Of the courses I’ve taken in this specialization, I felt this one the weakest, mostly due to quality control issues. The presentations were solid, the information useful, however quiz questions were incorrect, or contraindicated the materials shared in the course. It made for a slog to get through to the end, to the point of where I had to resort to reviewing other Learner’s feedback in the Forums, and used their feedback to get me through the course. I ended up with 99.26%, so I must have done something right. 

I should note, this class assumes prior TESOL certification, in that it only briefly covers things like lesson plan formation – and only in the context of online learning and teaching. Quite a few reviews on Coursera mention this; I wish I’d known prior as I’d have taken this course later on in my TESOL certification journey. No fault of the course or instructors, though! I just wish this was more clearly explained in the overview you read over before signing up. 

The stand-out information revolved around Task-Based Language Teaching, and it transformed how I teach (and learn!) a second language. The only complaint I can think of regarding the course materials was the first week’s work; if you’ve learned anything online, this is probably review, but it was helpful and interesting nonetheless.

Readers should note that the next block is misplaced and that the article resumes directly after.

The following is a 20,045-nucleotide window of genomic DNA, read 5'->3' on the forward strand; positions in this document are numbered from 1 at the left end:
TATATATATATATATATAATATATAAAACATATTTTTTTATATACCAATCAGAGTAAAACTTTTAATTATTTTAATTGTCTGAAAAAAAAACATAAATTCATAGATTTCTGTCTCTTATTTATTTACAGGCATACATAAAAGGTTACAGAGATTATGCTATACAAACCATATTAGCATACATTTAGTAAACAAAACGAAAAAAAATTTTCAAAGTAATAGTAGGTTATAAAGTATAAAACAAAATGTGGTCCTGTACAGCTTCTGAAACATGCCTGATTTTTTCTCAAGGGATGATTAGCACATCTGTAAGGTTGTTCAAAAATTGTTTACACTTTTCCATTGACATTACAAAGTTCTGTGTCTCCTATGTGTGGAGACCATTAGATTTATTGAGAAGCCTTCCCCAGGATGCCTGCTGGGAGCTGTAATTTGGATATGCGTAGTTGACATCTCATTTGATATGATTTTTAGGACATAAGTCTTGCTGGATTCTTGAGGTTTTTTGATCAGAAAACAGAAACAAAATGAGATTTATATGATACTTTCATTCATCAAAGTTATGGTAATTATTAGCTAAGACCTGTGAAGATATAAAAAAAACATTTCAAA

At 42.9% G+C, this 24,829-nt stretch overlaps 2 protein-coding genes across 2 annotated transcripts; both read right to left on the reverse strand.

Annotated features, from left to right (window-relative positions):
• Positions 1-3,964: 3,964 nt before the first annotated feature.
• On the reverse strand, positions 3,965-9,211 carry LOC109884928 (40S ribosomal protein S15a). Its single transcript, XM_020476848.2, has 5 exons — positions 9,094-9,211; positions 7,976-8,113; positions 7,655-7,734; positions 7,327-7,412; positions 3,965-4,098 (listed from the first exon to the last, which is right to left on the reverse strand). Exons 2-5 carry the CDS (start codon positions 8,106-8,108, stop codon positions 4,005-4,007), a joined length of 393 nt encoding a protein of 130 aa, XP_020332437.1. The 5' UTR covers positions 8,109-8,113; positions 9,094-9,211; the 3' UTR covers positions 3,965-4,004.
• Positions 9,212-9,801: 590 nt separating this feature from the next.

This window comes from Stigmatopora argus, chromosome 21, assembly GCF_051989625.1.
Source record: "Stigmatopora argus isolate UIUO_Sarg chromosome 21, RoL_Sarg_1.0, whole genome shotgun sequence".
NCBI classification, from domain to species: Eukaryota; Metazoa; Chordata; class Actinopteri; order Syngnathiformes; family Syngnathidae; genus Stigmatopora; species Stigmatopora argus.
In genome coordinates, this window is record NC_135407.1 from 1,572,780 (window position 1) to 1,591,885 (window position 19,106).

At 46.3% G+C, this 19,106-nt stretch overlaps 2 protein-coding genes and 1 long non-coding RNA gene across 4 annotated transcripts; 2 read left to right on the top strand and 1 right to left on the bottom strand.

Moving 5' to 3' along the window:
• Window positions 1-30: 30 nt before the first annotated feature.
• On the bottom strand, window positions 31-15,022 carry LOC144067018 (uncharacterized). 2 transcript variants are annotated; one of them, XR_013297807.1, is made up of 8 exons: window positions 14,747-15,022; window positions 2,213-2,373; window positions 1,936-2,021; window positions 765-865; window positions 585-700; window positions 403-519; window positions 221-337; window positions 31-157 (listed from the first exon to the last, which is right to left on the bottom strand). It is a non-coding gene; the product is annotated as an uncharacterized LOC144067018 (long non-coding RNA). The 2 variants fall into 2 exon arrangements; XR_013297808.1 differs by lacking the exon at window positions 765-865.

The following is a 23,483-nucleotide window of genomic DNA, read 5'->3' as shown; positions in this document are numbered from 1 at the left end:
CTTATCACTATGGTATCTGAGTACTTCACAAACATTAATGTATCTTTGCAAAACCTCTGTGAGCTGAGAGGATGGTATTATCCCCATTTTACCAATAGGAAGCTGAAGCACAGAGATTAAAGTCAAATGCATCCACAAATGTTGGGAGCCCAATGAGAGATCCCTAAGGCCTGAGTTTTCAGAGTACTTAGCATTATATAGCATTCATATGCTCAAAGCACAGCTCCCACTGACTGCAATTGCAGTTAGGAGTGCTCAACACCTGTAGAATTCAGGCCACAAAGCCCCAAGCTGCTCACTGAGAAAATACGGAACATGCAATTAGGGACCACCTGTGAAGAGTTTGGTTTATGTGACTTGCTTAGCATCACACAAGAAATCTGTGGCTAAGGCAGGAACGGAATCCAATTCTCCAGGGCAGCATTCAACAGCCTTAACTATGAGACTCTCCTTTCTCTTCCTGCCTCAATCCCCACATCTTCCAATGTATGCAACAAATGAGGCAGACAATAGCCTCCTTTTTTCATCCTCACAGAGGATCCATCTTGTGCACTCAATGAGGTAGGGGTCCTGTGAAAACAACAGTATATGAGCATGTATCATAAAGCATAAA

Courses I have yet to finish:

As I finish a course, I’ll continue to update this article

Bonny Albo Profile Image

Bonny Albo

Since 1997, Bonny Albo has served as an online marketing, SEO and writing expert. She's taken and reviewed hundreds of MOOCs, most of which have bettered her, her business, and/or the community at large. When she's not sipping a cup of tea, you'll find her learning a new programming language or plotting a mystery dinner party.

Comments 1

  1. Cristina Stern

    Hi Bonny,
    I loved your article on ASU’s TESOL Certification Program. I also took it and received my Certificate in August 2021. I truly enjoyed the courses and the professors, they are so good at what they do. As you take the courses you begin to realize that they are teaching and practicing what they teach. Lesson Planning is not easy if you want to
    be effective and they really help you get the importance of organizing your material with language acquisition always at the forefront. I can’t tell you how helpful these classes were. Most schools don’t know how to teach lesson planning, they skim over it and treat it like a fill in the blanks exercise but Shane, Jessica, and Justin really communicate the importance and value of preparation.
    Your article really did them justice. I didn’t mind Dr. Shane Dixon’s humor at all.
    After all, it’s so hard to be funny when you have no real audience. He uses metaphor so brilliantly.
    Thank you for doing this program justice.
    Cristina Stern